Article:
- Getting enough sleep
- Able to socialise IRL, including family time.
- Keeping up with school tasks
- Able to function without screens for any period of time
- Contributing to the home environment
- Eager to participate in sports or other activities that might take them away from gaming.
Warning signs – Prevention is better than cure
If you have answered “no” to some of the points about a healthy life-balance for your child, or you suspect that screen time is becoming an issue for your child or causing undue tension in the home, then it’s time to take action.
The earlier you can put the following strategies into place, the better. I suspect you are reading this article because you’re concerned, so start with #1 right away and work through the remaining steps.
Strategies and ways to manage unhelpful patterns of gaming or addictions
Become interested in what they’re doing.
The first thing you need to do (if you haven’t already) is to take some interest in what they’re doing on their screens. Ask them what their favourite games are, who they’re chatting with online. Ask them to show you and explain what they’re doing. Keep it friendly and be interested. You are much more likely to be able to connect with your child in the next point if you have first taken an interest in them. This might take a couple of weeks, but is a critical step.
Have a connected conversation with your child.
Explain to them how much you hate the conflict around screen time and how you’re concerned that they think about nothing else but their screens. Talk about how you notice that they’re moodier when they’ve been playing too much and they never want to be around their family. Empathise with them – you know how much they love their screen time and share your own struggles with it too. Avoid preaching, lecturing or getting upset – it will only end in tears and more defiance!
Tell them that you would like to start a new screen time routine and you want them to help you create it.
Getting their “buy in” is critical to this process. Ask them how much screen time they think is reasonable, and what tasks and chores they should be doing in order to have a healthy balance. Write the routine & guidelines up on the fridge or somewhere you can all see them to make it easier to stick to.
You might want to do a complete screen detox to reset your child completely (note: this should not be done if your child is truly addicted – see below).
Instructions for “How to have a complete screen detox and keep your sanity intact” can be found here. https://www.myscreencoach.com/post/how-to-do-a-screen-detox-and-keep-your-sanity-intact/
Consider using an App such as ScreenCoach to support you in your screen time management and rewards system.
(Full disclosure – the author is a founder of ScreenCoach, it was created from their own experience with their screen-loving kids.)
When to seek help for gaming addiction in children
True screen addiction is no joke and should be treated very seriously. Taking devices away from addicted kids is akin to taking heroin away from an addict – they need professional support from a psychologist or mental health practitioner. Speaking to your child’s school is often a great place to start, they may be able to recommend someone.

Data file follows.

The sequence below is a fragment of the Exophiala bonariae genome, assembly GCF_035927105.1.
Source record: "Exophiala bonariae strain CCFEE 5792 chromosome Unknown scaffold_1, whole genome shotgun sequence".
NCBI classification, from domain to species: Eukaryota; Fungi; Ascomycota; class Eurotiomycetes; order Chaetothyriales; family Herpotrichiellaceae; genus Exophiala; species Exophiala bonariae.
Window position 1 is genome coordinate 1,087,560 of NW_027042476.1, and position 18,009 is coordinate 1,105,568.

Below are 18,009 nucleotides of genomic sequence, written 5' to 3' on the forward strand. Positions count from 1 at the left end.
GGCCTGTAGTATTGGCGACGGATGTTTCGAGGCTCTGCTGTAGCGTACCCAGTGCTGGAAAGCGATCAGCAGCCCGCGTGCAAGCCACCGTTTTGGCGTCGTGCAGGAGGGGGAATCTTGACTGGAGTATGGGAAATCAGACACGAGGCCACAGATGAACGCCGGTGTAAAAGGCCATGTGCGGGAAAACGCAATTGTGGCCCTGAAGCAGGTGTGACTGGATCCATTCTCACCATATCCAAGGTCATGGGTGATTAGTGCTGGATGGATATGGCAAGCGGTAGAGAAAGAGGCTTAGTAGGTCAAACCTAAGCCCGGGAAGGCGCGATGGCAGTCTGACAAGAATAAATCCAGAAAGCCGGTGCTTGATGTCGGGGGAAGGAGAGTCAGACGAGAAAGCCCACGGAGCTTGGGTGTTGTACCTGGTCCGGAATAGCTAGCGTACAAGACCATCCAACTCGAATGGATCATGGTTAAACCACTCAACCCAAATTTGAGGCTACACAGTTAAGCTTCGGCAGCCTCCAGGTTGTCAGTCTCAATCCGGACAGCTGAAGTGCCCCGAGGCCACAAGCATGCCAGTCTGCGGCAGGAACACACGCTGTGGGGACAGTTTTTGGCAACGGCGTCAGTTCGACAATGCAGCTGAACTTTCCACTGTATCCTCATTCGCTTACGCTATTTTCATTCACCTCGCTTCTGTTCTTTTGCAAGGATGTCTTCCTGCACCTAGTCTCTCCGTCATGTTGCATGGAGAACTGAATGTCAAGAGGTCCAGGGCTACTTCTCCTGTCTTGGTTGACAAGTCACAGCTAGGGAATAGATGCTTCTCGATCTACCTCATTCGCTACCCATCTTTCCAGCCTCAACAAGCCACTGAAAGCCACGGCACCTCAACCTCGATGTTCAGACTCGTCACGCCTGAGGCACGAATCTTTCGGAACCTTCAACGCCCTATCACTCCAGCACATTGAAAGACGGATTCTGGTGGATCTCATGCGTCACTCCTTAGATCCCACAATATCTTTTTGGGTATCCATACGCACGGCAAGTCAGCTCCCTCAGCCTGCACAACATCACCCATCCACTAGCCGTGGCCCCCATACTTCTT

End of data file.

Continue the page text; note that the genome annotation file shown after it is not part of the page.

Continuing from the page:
If your child is completely obsessed with their devices, gets violent if you try and take them away, has lost interest in other activities, or won’t allow you to connect with them at all in conversation, you definitely need to seek help. If these behaviours are just beginning, then you may want to seek professional guidance or parent coaching for yourself to help you connect to your child.
I recommend two books which have been written by experienced professionals. I have found them both very informative with practical, step-by-step guidance for parents.
“The Tech Diet for your Child & Teen” by Brad Marshall, https://unpluggedpsychologist.com/books/
And if you love geeking out on Neuroscience, “Reset Your Child’s Brain” by Victoria L Dunkley is a fantastic resource with a 4-week screen detox plan.
About the expert: Stephanie Kakris
Stephanie is a Mum of two teens, has a Masters in Psychology, and is a published parenting author. Along with her husband, Stephanie co-founded ScreenCoach to manage kids’ screen time. ScreenCoach is designed to make life easier for parents and restore home harmony.
It blocks the devices when the kids’ time is up, and they can go and do tasks to earn more screen time. You can block or allow certain Apps at certain times (eg. for School work), set up daily total allowed time and multiple time slots across the day they’re allowed on their devices. It works across iPhone, iPad, Androids, PC’s and Macs so if your child’s time is up on one device, they can’t simply pick up another. The optional ScreenCoach hardware box manages the TV and anything connected to it such as an XBox or Playstation.
Read Stephanie’s blog and sign up to ScreenCoach at myscreencoach.com